Day 34, Thursday October 29, 1998

The leaders had around 500 miles to go to Cape Town. Of course all of them were doing their best to reach the finish line first. Mike Golding and Isabelle Autissier were having the race of their lives. Both were doing around 13 knots.

After passing her countryman Marc Thiercelin, Isabelle Autissier had the lead but it did not last for long. During last night Mike Golding was able to pass her. Only two days before Golding discovered a tangled line on his keel. He got rid of this unwanted brake and his speed went immediately up. It is possible, that he had been trailing this garbage from the early start. His recent jump in speed signaled that his boat finally performing to its potential.

BBTeamGroup.jpg (20587 bytes)
Team Group 4 Foto Billy Black

Of course Isabelle was immediately alarmed: "What was waiting to happen finally did," she wrote this morning. "I can't compete on speed without a genoa and no way to use the gennaker, so I'm going to salvage whatever I can. There are still 700 miles to go. Last night, I raised the spinnaker."

"Easier said than done. Forward, there is such a mare's nest of lines running every which way that it was no joke just finding a way to raise the spinnaker. To retrieve the halyard I've been using as a stay, I ran the spare mainsail halyard along the port spinnaker halyard messenger line, and used it as a stay instead."

"Then the gennaker halyard I'm using to raise the spinnaker started getting twisted. It took me three tries before I could get the spinnaker sleeve into position. This meant raising, setting, and then lowering the whole spinnaker three times, at night, while using a spotlight to see what was happening up there. Very tiring, and a big waste of time. I'm feeling pretty worn out this morning. But the spinnaker is up." Even with her spinnaker up Autissier had lost an additional 10 miles on Golding.

Over forty miles behind the two leaders was another duel between Thiercelin and Hall. Thiercelin was celebrating his 38th birthday, along with Class II competitor Viktor Yazykov who was 50.

BBThiercelinFace.jpg (17517 bytes)    BBYazykovTvar.jpg (17550 bytes)
Thiercelin & Yazykov   

Then there was Giovanni Soldini. Last week he had two record-setting 24-hour runs approaching 400 miles. Now he was going farther south than the leaders to avoid a large high-pressure sitting between the fleet and Cape Town. He had a longer way to go and was loosing miles right then. Who knew if that maneuver would pay off. "The big problem is that the gap is growing quickly and so close to the finishing line, that could prove quite dangerous." he wrote, "Let's just hope that things change and that this front breaks up as forecast. Or that it overtakes them fast... Right now I am very worried."

MSFilaBowHiogh.jpg (16046 bytes) Fila Foto Marek Slodownik
In Class II sailor Jean-Pierre kept the first place. "Beautiful and chilly morning here at 37 degrees South." he wrote, "I sailed conservatively all night with the full main and staysail, averaging 10 to 11 knots and got lots of rest. The wind is fairly light this morning and I reset the genoa to try to get a little bit more speed."

"Last night I think I saw my first albatross. It was getting dark but a huge bird just glided past Cray Valley, made a couple of graceful turns and disappeared. It looked as if it had a wingspan of about 2 meters, but I could not really see it in the dark. I am sure that he will be back and that I will have a chance to take a better look in the daylight. I passed the 2000-mile mark last night and have been at sea for 33 days. I have set my goal to reach Cape Town in less than 10 days and really look forward to it."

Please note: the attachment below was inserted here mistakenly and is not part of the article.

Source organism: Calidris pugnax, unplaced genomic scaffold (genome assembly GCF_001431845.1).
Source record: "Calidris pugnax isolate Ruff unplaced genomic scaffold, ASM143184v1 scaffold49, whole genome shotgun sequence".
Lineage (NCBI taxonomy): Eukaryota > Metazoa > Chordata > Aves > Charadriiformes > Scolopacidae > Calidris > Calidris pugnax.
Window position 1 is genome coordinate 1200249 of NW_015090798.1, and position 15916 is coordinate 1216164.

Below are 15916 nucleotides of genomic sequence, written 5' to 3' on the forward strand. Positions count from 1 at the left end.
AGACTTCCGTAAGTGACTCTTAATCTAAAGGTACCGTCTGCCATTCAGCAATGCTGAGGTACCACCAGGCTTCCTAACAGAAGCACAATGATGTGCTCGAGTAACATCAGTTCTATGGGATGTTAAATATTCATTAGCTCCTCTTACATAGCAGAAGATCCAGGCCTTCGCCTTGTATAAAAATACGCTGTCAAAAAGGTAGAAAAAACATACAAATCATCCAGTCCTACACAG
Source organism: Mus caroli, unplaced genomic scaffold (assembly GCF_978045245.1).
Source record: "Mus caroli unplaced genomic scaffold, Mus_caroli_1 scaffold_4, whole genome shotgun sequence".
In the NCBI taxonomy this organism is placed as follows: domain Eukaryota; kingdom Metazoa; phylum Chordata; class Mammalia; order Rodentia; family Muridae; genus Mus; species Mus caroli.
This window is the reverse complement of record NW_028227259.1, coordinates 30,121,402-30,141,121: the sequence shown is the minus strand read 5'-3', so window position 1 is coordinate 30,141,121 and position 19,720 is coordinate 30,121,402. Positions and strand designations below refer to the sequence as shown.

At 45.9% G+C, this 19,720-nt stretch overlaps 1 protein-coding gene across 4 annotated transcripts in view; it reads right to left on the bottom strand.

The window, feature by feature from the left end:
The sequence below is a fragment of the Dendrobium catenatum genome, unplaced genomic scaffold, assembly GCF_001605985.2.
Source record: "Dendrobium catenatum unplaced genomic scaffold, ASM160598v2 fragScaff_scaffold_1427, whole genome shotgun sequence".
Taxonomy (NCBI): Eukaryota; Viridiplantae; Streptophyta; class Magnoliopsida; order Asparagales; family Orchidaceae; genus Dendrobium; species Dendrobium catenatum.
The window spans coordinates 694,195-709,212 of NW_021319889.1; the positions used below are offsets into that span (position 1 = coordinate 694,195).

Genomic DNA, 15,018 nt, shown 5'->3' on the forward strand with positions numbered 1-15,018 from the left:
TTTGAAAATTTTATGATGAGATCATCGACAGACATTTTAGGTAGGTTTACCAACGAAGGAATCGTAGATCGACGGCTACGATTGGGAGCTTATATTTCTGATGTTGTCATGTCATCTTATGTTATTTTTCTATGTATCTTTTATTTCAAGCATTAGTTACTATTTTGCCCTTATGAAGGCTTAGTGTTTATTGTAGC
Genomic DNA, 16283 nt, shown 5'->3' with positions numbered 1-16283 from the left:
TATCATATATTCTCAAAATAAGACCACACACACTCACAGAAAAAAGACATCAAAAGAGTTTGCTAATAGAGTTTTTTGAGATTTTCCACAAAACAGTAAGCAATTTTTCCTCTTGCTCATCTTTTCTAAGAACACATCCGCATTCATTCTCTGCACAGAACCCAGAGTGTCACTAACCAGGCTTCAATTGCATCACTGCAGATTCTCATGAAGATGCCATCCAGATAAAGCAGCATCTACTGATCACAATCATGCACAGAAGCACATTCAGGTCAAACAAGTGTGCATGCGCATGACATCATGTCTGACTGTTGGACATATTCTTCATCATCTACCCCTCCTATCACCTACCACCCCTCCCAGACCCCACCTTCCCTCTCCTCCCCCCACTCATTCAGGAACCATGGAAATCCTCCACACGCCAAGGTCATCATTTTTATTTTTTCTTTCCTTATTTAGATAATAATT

SlunceVlna.jpg (25405 bytes)
Foto Richard Konkolski

Michael Garside in third reported: "I, too, have found a fair north easterly that has picked up Magellan Alpha and is propelling him SE at a brisk twelve knots, occasionally 14. Two hundred and fifty miles separate me from the two skippers to my south. But the distance to Cape Town for JP is 163 miles less that it is for me and that distance has remained the same for the last 24 hours. Brad is a little further behind him and 100 miles ahead of me. But again he has not been able to open the gap on me."

Neil Hunter was closing the Class II fleet. He wrote: "Breeze picked up yesterday afternoon and held. If it doesn't drop out I should be over the line soon and then it's all downhill. Well, that's how it looks on my globe of the world."

Positions:

Class 1

Place

Skiper

Boat

Latitude

Longitude

Dist. to go

Speed

Dist. to first

Time

1

Golding

Team Group 4

36 22S

009 28E

464

14.3

0

2140

2

Austissier

PRB

36 08S

008 32E

504

10.3

40.3

2140

3

Thiercelin

Somewhere

35 30S

007 24E

552

12.5

87.9

2140

4

Hall

Gartmore

36 32S

003 39E

740

8.5

276.5

2140

5

Soldini

Fila

41 02S

000 57W

1015

4.6

551.6

2140

6

Konioukhov

Mod Univ Human

02 37N

033 45W

3667

3.4

3203.6

1816

7

Reidl

Project Amazon

Retired

         

Class 2

Place

Skiper

Boat

Latitude

Longitude

Dist. to go

Speed

Dist. to first

Time

1

Mouligne

Cray Valley

37 16S

018 03W

1781

11.8

0

2144

2

Van Liew

Balance Bar

36 21S

019 32W

1857

9.8

76.3

2144

3

Garside

Magellan Alpha

31 15S

020 33W

1965

10.6

184.7

2144

4

Davie

South Caroline

27 22S

028 08W

2415

6.7

634.2

2144

5

Stricker

Rapscillion III

19 35S

029 31W

2682

8

901.1

2144

6

Petersen

No Barriers

14 32S

031 27W

2932

6.9

1151.5

2144

7

Saito

Shuten-dohji

11 08S

032 40W

3104

5.7

1323.6

2144

8

Yazykov

Wind of Change

06 41S

030 37W

3164

6.7

1383.6

2144

9

Hunter

Paladin II

01 27N

031 01W

3498

0

1452

2144

Copyright Richard Konkolski
Return back to First Leg